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This chopped salad features a little treasure

Recipe: Grapefruit, roasted beet and avocado chopped salad with vanilla vinaigrette

Salad plate with grapefruit beets and feta
This chopped salad features Cocktail grapefruit, roasted beets,
avocado and feta cheese. Toss with a vanilla vinaigrette.
(Photos: Debbie Arrington)



We have a little grapefruit tree. It's the tree that's small, not that fruit.

Barely 5 feet tall, this dwarf citrus carries emotional ties, too. It came from Capital Nursery's going-out-of-business sale; specifically, the Capital Nursery on Freeport Boulevard that closed in 2012. The tree is a constant reminder of that now-long-gone landmark.

The variety -- Cocktail -- is outstanding in flavor: sweet and tangy with that distinctive grapefruit scent. And very, very seedy.

Cocktail is not a true grapefruit, but a cross between a pummelo and a mandarin. Some growers refer to it as a "Mandelo." This hybrid was developed by citrus researchers in Riverside and, according to some sources, was never intended for commercial release due to too many seeds. Home gardeners discovered Cocktail's great flavor and have helped this unusual variety persist.

Cocktail grapefruit cut open
These Cocktail grapefruit are precious and delicious.


I treat every Cocktail I get from my little tree as a treasure -- mostly because the dwarf tree bears only a few full-size fruit at a time.

This winter's crop -- four! -- each weighed more than 20 ounces. And each grapefruit starred in its own dish -- including this salad.

Because of the many seeds, segments of Cocktail tend to end up chopped after peeling. That makes them ideal for a chopped salad, combined with roasted beets, avocado and iceberg lettuce, dressed with a vanilla vinaigrette and topped by feta cheese.

Unless you want the whole salad to turn pink while tossing, add the beets last.

Roasted beets are skinned and ready
to add to the salad.
Grapefruit, roasted beet and avocado chopped salad with vanilla vinaigrette


Makes 4 servings

Ingredients:

Vanilla vinaigrette (recipe below)
2 large beets, roasted, peeled and chopped
1 grapefruit, peeled, seeded and chopped
1 large avocado, seeded and chopped
2 cups iceberg lettuce, chopped
2 stalks celery, chopped
1/2 cup feta cheese, chopped or crumbled

Instructions:

In a small bowl, combine chopped beets with 2 tablespoons of vinaigrette. Set aside.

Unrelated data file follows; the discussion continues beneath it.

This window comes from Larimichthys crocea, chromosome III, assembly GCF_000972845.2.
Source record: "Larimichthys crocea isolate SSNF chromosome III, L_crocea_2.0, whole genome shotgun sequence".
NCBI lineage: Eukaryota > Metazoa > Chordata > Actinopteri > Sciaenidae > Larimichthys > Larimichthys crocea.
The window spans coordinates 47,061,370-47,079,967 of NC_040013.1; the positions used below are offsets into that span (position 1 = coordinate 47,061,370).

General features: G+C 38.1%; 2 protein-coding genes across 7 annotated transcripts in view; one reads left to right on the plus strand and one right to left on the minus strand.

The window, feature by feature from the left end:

In a large salad bowl, combine grapefruit, avocado, lettuce and celery. Add remaining vinaigrette and toss gently.

The grapefruit segments, seeded and chopped.

To serve, divide grapefruit-lettuce mixture into bowls or onto plates. Top with beets and feta cheese. Serve.

Vanilla vinaigrette:
1/4 cup grapefruit or orange juice
2 tablespoons balsamic vinegar
1 teaspoon vanilla extract
1/3 cup extra virgin olive oil
1 teaspoon sugar
1 dash Tabasco
Salt and pepper to taste

In a jar, combine all ingredients. Cover and shake. Use immediately or store covered in refrigerator.

To roast beets: Trim tops to 1-inch and snip off long root. Wrap beets individually in foil and roast at 350 degrees F. until easily pieced with a thin knife, about 45 to 60 minutes depending on size. After roasting, beets can be easily peeled.

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Dig In: Garden checklist for week of Oct. 2

Plan to make the most of the mild weather in your garden.

* October is the best month to plant trees and shrubs.

* October also is the best time to plant perennials in our area. Add a little well-aged compost and bone meal to planting holes or beds, but hold off on other fertilizers until spring. Keep the transplants well-watered (but not wet) for the first month as they become settled.

* Now is the time to plant seeds for many flowers directly into the garden, including cornflower, nasturtium, nigella, poppy, portulaca, sweet pea and stock.

* Plant seeds for radishes, bok choy, mustard, spinach and peas.

* Plant garlic and onions.

* Set out cool-weather bedding plants, including calendula, pansy, snapdragon, primrose and viola.

* Reseed and feed the lawn. Work on bare spots.

* Dig up corms and tubers of gladioluses, dahlias and tuberous begonias after the foliage dies. Clean and store in a cool, dry place.

* Treat azaleas, gardenias and camellias with chelated iron if leaves are yellowing between the veins.

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